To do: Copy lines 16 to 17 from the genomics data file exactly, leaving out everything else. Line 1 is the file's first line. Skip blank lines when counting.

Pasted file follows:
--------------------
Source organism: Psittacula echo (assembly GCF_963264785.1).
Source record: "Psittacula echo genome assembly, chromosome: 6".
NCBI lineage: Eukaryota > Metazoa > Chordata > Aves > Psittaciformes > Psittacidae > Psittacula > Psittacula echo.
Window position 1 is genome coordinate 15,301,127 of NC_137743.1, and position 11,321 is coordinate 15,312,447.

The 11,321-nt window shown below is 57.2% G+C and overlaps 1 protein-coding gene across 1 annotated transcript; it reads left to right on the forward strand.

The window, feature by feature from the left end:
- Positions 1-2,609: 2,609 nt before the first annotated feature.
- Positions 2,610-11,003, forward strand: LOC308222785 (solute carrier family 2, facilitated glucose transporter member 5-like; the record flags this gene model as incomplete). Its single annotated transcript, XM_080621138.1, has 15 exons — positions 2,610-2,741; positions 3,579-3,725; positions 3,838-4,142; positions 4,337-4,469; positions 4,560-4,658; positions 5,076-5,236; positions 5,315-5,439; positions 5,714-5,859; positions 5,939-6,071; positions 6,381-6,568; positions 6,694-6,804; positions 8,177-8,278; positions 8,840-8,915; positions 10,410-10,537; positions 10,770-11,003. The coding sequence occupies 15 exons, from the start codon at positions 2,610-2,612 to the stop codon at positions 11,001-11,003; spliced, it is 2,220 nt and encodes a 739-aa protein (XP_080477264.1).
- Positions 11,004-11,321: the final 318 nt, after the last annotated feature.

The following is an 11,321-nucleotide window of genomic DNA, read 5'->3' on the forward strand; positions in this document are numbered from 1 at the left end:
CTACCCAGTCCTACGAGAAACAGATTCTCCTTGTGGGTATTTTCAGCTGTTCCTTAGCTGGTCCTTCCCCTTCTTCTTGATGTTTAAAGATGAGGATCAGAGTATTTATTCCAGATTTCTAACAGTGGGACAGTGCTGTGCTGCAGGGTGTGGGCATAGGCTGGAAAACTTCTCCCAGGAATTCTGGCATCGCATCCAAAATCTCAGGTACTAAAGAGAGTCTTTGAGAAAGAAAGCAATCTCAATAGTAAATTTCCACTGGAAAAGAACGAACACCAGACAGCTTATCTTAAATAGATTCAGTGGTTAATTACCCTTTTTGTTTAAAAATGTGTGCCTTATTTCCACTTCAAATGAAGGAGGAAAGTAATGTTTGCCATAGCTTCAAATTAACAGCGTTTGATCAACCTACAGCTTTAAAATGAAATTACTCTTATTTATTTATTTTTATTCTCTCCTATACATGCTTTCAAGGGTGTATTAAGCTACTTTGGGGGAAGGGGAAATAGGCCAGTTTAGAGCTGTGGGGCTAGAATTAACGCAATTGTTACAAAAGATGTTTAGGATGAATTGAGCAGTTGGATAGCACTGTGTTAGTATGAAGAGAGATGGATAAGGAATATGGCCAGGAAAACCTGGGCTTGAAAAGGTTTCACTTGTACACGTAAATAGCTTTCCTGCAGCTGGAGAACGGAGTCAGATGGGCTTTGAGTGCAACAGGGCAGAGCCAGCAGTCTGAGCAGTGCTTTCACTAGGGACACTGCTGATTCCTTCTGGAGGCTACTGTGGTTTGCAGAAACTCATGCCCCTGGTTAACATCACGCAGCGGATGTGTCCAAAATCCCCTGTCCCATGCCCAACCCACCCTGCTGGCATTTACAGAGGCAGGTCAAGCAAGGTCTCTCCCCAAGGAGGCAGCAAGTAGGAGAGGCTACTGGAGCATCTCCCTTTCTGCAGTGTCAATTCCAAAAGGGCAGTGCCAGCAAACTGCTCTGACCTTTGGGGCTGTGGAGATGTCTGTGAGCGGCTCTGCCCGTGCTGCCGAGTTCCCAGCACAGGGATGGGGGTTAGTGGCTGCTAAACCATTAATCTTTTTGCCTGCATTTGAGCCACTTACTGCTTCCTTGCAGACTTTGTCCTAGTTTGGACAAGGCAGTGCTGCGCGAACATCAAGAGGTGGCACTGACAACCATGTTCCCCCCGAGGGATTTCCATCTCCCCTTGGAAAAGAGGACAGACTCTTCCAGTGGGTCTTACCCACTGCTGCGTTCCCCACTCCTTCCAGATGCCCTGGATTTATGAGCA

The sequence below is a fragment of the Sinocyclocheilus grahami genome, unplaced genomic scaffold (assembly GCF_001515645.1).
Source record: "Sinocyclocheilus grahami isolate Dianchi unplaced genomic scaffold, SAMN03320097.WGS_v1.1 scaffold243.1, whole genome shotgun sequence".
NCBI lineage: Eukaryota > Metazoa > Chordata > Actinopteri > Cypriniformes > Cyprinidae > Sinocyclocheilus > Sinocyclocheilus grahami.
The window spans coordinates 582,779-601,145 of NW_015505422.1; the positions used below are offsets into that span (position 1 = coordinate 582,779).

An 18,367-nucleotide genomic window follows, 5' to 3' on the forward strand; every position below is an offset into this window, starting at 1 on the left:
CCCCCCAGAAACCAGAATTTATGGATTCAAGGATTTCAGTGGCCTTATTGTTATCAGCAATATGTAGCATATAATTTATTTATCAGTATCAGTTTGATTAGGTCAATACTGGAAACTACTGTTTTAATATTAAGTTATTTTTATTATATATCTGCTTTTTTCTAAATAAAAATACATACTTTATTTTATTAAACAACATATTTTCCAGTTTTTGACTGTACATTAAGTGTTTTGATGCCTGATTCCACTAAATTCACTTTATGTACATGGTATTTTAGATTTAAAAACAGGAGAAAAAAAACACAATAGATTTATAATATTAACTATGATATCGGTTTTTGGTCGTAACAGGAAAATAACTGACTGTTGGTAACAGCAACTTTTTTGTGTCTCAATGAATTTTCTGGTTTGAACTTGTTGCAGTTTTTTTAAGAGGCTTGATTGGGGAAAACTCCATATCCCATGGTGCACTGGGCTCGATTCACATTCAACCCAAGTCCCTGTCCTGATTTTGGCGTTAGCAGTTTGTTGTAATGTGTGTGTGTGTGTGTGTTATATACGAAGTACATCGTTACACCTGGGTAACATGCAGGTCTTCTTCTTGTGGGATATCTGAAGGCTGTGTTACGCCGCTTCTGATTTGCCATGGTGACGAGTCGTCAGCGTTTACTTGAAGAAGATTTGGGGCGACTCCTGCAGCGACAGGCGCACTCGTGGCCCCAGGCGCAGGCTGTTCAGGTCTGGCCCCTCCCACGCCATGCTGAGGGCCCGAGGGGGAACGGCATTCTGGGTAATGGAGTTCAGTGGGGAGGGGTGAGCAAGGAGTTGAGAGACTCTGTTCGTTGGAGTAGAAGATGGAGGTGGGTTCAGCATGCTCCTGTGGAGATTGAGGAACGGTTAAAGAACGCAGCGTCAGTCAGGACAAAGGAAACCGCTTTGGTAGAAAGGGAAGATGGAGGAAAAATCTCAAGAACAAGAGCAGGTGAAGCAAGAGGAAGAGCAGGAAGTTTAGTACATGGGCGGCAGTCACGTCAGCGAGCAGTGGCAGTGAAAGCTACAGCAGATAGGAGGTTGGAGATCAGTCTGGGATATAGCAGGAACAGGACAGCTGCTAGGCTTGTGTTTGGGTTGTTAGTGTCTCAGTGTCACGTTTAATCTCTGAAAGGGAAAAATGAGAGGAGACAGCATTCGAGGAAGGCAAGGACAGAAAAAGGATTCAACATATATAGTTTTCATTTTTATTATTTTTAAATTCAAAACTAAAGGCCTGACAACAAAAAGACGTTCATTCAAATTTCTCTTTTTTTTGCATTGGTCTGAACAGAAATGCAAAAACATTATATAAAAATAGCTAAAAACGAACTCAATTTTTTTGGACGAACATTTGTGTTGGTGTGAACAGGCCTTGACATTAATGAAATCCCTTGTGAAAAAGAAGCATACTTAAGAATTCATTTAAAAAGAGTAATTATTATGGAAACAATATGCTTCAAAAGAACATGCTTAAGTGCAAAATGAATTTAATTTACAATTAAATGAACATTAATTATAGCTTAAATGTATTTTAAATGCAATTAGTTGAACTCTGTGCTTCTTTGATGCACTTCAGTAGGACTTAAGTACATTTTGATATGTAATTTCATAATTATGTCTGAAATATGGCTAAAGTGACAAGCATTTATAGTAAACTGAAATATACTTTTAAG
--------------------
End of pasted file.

An 18,367-nucleotide genomic window follows, 5' to 3' on the forward strand; every position below is an offset into this window, starting at 1 on the left:
CCCCCCAGAAACCAGAATTTATGGATTCAAGGATTTCAGTGGCCTTATTGTTATCAGCAATATGTAGCATATAATTTATTTATCAGTATCAGTTTGATTAGGTCAATACTGGAAACTACTGTTTTAATATTAAGTTATTTTTATTATATATCTGCTTTTTTCTAAATAAAAATACATACTTTATTTTATTAAACAACATATTTTCCAGTTTTTGACTGTACATTAAGTGTTTTGATGCCTGATTCCACTAAATTCACTTTATGTACATGGTATTTTAGATTTAAAAACAGGAGAAAAAAAACACAATAGATTTATAATATTAACTATGATATCGGTTTTTGGTCGTAACAGGAAAATAACTGACTGTTGGTAACAGCAACTTTTTTGTGTCTCAATGAATTTTCTGGTTTGAACTTGTTGCAGTTTTTTTAAGAGGCTTGATTGGGGAAAACTCCATATCCCATGGTGCACTGGGCTCGATTCACATTCAACCCAAGTCCCTGTCCTGATTTTGGCGTTAGCAGTTTGTTGTAATGTGTGTGTGTGTGTGTGTTATATACGAAGTACATCGTTACACCTGGGTAACATGCAGGTCTTCTTCTTGTGGGATATCTGAAGGCTGTGTTACGCCGCTTCTGATTTGCCATGGTGACGAGTCGTCAGCGTTTACTTGAAGAAGATTTGGGGCGACTCCTGCAGCGACAGGCGCACTCGTGGCCCCAGGCGCAGGCTGTTCAGGTCTGGCCCCTCCCACGCCATGCTGAGGGCCCGAGGGGGAACGGCATTCTGGGTAATGGAGTTCAGTGGGGAGGGGTGAGCAAGGAGTTGAGAGACTCTGTTCGTTGGAGTAGAAGATGGAGGTGGGTTCAGCATGCTCCTGTGGAGATTGAGGAACGGTTAAAGAACGCAGCGTCAGTCAGGACAAAGGAAACCGCTTTGGTAGAAAGGGAAGATGGAGGAAAAATCTCAAGAACAAGAGCAGGTGAAGCAAGAGGAAGAGCAGGAAGTTTAGTACATGGGCGGCAGTCACGTCAGCGAGCAGTGGCAGTGAAAGCTACAGCAGATAGGAGGTTGGAGATCAGTCTGGGATATAGCAGGAACAGGACAGCTGCTAGGCTTGTGTTTGGGTTGTTAGTGTCTCAGTGTCACGTTTAATCTCTGAAAGGGAAAAATGAGAGGAGACAGCATTCGAGGAAGGCAAGGACAGAAAAAGGATTCAACATATATAGTTTTCATTTTTATTATTTTTAAATTCAAAACTAAAGGCCTGACAACAAAAAGACGTTCATTCAAATTTCTCTTTTTTTTGCATTGGTCTGAACAGAAATGCAAAAACATTATATAAAAATAGCTAAAAACGAACTCAATTTTTTTGGACGAACATTTGTGTTGGTGTGAACAGGCCTTGACATTAATGAAATCCCTTGTGAAAAAGAAGCATACTTAAGAATTCATTTAAAAAGAGTAATTATTATGGAAACAATATGCTTCAAAAGAACATGCTTAAGTGCAAAATGAATTTAATTTACAATTAAATGAACATTAATTATAGCTTAAATGTATTTTAAATGCAATTAGTTGAACTCTGTGCTTCTTTGATGCACTTCAGTAGGACTTAAGTACATTTTGATATGTAATTTCATAATTATGTCTGAAATATGGCTAAAGTGACAAGCATTTATAGTAAACTGAAATATACTTTTAAG